Tag Archives: Nora Roberts

Why You Want to be Traditionally Published

During my relatively short time in the publishing industry I have become friendly with quite a few writers. Self published, small press, digital only, and big 5/6 authors. Everybody has to decide what path is best for them. And I make no judgements on which path one chooses. Each path has it’s up and downs and it’s share of hard work, but recently I have seen some authors on social media bashing the hell out of the traditional model. I mean beating it with a big club until it’s bloody and crippled. They have nothing nice to say about it and in turn are convincing hordes of writers that the New York model of publishing is going to die and that they are only out to rip off new authors and take all their money.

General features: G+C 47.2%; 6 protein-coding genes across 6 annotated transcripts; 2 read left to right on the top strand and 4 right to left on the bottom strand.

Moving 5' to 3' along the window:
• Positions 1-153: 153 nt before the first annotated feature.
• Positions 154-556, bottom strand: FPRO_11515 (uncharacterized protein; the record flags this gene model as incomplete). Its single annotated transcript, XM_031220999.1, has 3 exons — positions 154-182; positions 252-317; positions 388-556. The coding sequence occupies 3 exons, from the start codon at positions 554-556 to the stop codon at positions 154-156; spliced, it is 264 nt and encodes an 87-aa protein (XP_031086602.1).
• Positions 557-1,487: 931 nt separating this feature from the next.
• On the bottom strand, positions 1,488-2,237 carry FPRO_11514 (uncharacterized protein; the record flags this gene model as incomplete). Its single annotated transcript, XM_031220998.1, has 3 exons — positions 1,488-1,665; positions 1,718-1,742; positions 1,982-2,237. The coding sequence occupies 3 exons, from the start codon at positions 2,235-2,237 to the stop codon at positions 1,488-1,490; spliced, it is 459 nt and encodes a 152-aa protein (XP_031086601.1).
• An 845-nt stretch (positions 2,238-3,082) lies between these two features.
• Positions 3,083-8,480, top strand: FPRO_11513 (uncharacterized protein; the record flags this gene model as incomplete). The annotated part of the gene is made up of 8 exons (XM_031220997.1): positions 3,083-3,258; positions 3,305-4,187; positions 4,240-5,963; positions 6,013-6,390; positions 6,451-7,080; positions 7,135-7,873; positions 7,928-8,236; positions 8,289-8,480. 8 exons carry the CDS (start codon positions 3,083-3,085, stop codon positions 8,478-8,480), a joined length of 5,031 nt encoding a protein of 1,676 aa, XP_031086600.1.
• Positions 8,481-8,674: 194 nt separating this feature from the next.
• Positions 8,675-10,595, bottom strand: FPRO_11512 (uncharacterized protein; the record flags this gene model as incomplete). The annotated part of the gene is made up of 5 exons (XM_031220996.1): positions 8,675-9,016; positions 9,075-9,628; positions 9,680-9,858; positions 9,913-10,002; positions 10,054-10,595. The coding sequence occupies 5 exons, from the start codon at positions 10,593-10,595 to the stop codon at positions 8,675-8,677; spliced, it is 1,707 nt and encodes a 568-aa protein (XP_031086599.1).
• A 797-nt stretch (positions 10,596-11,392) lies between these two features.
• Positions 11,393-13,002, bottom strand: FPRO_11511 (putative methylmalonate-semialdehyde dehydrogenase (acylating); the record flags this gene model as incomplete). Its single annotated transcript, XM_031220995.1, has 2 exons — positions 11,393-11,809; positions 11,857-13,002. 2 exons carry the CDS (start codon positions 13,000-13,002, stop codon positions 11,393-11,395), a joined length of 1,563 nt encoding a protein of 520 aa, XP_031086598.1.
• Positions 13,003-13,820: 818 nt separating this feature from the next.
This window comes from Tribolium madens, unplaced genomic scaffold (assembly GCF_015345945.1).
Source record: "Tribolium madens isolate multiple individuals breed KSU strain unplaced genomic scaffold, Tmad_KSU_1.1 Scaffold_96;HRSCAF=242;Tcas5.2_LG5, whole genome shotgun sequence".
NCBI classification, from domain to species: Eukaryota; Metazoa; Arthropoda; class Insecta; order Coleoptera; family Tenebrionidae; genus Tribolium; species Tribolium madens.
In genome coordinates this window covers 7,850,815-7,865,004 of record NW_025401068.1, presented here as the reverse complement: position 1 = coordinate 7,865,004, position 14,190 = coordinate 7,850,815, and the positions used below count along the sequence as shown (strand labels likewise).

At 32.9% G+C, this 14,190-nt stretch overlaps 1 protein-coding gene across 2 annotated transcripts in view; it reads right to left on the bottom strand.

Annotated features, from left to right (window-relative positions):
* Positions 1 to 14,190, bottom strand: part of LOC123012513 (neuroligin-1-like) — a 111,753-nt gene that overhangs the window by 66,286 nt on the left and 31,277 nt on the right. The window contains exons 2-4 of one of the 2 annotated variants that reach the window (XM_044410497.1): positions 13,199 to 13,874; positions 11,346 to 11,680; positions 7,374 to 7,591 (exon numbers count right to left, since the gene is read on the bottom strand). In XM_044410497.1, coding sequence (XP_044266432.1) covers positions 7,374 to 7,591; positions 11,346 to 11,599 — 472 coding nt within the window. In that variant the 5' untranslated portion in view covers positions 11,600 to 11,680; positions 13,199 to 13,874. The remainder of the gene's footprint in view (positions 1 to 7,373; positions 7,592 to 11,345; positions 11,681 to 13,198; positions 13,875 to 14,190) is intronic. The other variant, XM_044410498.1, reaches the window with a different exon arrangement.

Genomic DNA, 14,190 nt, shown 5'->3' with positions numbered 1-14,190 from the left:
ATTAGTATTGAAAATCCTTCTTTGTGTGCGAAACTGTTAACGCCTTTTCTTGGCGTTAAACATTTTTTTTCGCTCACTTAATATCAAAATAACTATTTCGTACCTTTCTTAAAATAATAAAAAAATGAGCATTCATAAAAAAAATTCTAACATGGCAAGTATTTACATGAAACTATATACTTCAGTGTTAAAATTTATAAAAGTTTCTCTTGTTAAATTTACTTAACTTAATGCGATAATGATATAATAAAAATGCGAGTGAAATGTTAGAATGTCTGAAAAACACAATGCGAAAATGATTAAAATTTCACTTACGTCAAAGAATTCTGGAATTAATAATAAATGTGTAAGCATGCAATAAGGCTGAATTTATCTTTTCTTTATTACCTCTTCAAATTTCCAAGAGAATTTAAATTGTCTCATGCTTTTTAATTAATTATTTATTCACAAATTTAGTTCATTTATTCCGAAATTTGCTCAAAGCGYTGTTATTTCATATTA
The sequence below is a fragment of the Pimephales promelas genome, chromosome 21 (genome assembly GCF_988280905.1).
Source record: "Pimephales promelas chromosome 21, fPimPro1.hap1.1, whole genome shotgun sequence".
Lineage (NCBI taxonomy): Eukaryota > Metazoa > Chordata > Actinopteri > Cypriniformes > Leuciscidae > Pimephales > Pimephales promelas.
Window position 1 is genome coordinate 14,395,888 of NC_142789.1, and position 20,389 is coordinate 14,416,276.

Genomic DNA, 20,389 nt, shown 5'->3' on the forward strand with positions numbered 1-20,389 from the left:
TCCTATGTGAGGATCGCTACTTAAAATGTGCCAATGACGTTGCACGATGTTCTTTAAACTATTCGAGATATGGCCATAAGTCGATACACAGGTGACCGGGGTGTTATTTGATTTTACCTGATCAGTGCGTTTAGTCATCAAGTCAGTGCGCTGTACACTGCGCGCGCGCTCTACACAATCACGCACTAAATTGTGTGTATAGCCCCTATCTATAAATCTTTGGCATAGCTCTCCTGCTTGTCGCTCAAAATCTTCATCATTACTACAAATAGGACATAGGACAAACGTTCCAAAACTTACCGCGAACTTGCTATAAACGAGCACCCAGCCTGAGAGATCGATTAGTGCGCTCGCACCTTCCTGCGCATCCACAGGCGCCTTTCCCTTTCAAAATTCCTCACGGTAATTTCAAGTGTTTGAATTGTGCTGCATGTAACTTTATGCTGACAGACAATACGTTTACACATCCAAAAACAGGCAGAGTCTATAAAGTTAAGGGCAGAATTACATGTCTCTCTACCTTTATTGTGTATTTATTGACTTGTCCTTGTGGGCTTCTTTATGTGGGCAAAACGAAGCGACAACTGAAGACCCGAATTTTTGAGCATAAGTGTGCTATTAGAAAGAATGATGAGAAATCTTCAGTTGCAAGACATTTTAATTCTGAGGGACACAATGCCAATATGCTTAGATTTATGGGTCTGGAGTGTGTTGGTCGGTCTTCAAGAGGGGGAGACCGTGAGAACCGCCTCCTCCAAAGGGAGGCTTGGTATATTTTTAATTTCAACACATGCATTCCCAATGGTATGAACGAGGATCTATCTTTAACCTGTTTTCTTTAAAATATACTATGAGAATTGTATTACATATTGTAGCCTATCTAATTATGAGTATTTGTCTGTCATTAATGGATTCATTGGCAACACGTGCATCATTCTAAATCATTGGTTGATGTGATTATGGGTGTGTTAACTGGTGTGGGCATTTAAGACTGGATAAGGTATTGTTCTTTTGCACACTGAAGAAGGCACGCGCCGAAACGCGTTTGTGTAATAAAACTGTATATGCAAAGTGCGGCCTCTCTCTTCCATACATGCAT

That’s not true. New York publishing has gotten the rep that it’s a big soulless, faceless institution that’s only out for itself. Here’s some of the things I keep hearing about it lately.

Myth: You have no control over anything when you publish traditionally.

Fact: You do have control. More than most people think. In the end publishers would cease to exist without writers and they do not want unhappy writers.

Let’s talk about covers.For my very first cover for Dangerous Curves Ahead I thought my heroine was a little too slender. I wasn’t in love with the font for my title and I let them know that. They fixed it immediately. I got the original cover on Friday, but Monday I had a brand new one waiting for me. It’s like that for every step of the process.

Same goes with editing. If I disagree with what my editor says we have a discussion about it. I’ve never had anybody tell me what or how to write. They’ve asked me to do things. Like add a dog into my second book, which I did, but I didn’t have to. I never felt pressured to do it. I’ve worked with two editors so far and having a professional there to have thoughtful conversations about my writing has made me a better writer.